How Banks Evaluate Home When Approving A Short Sale?
Banks want to understand two things when accepting lesser amount than owed on the property. First, they want to make sure they are being taken advantage and the second, they want to know what they could sell the property if they foreclose and have to sell the home themselves. If they have option to achieve the better result opting foreclosure, they will not approve the short sale proposal.
Process of Short Sale Approval:
The perfect process of a short sale is something like a mystery, and every bank behaves in a different way. But, there are some standard procedure and rules and regulation that any bank will be following when approving a short sale.
1- They use the internal statistical model to get a rough estimate of current market price of the home.
2- They will use appraisals or Broker Price Opinions (BPOs) to get a real person to visit the home and estimate its value based on local market trends.
3- At the last, they will look for internal factors including cost to foreclosure, current inventory of distressed home and the pace at which they wish to incur the losses on their balance sheet for every quarter. “
But, BPO is the most important factor for deciding the current market value. The process and criteria that banks use to determine the value of the house is really consistent and remarkable. The bank will never BPO results with you being a buyer of the home because you can use the same price to give yourself an educated guess about the expected value of the property.
Here is the set of factors you should analyze yourself when estimating a BPO price:
- Find 6 comparable homes: 3 recently sold listings & 3 active listings
- Within a 1-mile radius of the property for urban & suburban areas
- Comparable sold homes with sale dates in the last 3-6 months.
- Age of comparable within +- 10 years of the age of the home.
- Above Grade Living Area (AGLA) within +-20% of the home. Above grade living is far more important than below-grade rooms. Finished basements count, but very little.
- Similar style & room count – An ideal comparable is the same style, with the same number of beds and bathrooms. Comparable with one more or less bedroom can also be used if adjustments are made.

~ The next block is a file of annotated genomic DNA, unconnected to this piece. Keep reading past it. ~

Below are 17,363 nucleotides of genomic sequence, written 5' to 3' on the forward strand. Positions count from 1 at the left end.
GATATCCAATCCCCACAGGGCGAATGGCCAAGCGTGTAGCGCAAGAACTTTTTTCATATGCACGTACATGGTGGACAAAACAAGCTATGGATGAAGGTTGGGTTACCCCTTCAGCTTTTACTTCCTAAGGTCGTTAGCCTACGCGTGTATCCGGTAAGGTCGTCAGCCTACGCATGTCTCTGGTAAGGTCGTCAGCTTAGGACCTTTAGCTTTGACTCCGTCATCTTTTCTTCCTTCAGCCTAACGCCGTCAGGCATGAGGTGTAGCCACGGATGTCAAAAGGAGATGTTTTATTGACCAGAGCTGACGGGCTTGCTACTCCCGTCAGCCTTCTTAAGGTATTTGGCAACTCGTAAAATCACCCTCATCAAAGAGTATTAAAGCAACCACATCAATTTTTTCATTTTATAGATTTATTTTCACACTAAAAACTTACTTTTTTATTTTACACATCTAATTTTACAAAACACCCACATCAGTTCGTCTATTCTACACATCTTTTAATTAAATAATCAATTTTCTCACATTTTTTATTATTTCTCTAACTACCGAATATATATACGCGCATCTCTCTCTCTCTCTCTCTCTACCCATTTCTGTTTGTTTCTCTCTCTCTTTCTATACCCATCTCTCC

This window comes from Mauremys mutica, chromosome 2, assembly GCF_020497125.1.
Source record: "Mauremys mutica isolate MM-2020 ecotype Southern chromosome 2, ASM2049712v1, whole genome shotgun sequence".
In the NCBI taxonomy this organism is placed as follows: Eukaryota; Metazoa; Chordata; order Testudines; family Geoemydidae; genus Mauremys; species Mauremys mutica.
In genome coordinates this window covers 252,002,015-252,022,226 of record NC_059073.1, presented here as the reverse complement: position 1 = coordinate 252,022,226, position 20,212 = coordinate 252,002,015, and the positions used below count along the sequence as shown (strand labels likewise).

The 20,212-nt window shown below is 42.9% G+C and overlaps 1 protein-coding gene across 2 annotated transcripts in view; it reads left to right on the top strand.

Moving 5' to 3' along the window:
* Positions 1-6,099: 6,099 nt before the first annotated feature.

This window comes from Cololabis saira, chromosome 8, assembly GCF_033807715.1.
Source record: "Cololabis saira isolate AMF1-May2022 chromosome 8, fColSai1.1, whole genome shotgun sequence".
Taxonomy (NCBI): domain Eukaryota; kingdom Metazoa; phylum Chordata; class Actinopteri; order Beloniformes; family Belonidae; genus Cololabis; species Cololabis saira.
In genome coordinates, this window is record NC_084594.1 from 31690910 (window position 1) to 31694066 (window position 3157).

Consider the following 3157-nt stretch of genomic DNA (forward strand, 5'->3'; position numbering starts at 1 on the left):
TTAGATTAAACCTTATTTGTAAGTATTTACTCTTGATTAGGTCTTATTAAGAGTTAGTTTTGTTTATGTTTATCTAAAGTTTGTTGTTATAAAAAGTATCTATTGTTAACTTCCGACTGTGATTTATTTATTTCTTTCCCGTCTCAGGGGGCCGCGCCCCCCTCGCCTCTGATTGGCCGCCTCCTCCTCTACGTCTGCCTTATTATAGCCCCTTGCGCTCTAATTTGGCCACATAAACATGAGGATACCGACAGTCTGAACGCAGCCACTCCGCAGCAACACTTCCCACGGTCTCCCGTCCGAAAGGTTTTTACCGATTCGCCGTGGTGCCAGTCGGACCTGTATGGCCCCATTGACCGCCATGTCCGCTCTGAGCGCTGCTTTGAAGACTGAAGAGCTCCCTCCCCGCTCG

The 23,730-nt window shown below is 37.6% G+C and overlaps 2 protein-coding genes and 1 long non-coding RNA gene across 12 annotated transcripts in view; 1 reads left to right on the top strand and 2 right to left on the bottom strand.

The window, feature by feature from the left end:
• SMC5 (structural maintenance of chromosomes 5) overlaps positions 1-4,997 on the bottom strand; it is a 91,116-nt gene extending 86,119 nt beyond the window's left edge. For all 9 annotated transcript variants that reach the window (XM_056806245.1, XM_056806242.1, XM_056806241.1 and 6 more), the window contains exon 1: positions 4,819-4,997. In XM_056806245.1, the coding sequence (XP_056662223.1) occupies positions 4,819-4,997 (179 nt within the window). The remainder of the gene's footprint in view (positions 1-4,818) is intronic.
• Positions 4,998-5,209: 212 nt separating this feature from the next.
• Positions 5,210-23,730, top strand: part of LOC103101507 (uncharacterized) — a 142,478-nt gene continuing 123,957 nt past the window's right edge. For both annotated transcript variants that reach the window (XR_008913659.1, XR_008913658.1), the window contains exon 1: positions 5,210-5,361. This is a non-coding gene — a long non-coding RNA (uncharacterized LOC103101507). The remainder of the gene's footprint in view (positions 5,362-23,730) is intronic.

- Comparable with similar condition, construction quality and views.
- Majority of the BPOs are “fair market” price consideration. It means that if there is a sufficient number of homes available for regular sale to be chosen, then the short sale and bank-owned property is ignored. Banks have an idea that short sale and REO properties are discounted, but they wish to have a price opinion that assumes a non-distressed listing.
- Once you obtain the list of these six properties, BPOs will regulate values for differences in each property. You can add or subtract the price of additional rooms to make the perfect price quotation. The goal is to come up with data that is most consistent with the configuration of the property that you are evaluating
- The final price is normally decided after looking at the regulated sale values. If you show three sold homes that are similar to the property with an adjusted sale price of $300k-$325k, then the final price of the home under question will be decided between these ranges.
It is not impossible to find out what the bank can think about the fair market value. The main thing is guessing the amount that can be waived off from the bank if they approve a short sale. This process is difficult and sometimes take longer time than expected.
Many homeowners want to ignore the short sale just to avoid the long and stressful process in favor of an easier transaction. How much of a discount is a mystery, and varies by the day and by the bank. There is a complex mix of decision making that needs to consider a number of things. A bank can give you a discount of 5% and other can provide you 10% discount. It is also possible that some bank simply reject short sale. It is very difficult to say something about the final decision of bank. Banks are not going to approve short sales offers that are 25%, 30%, 40% lower than the fair market value of the home.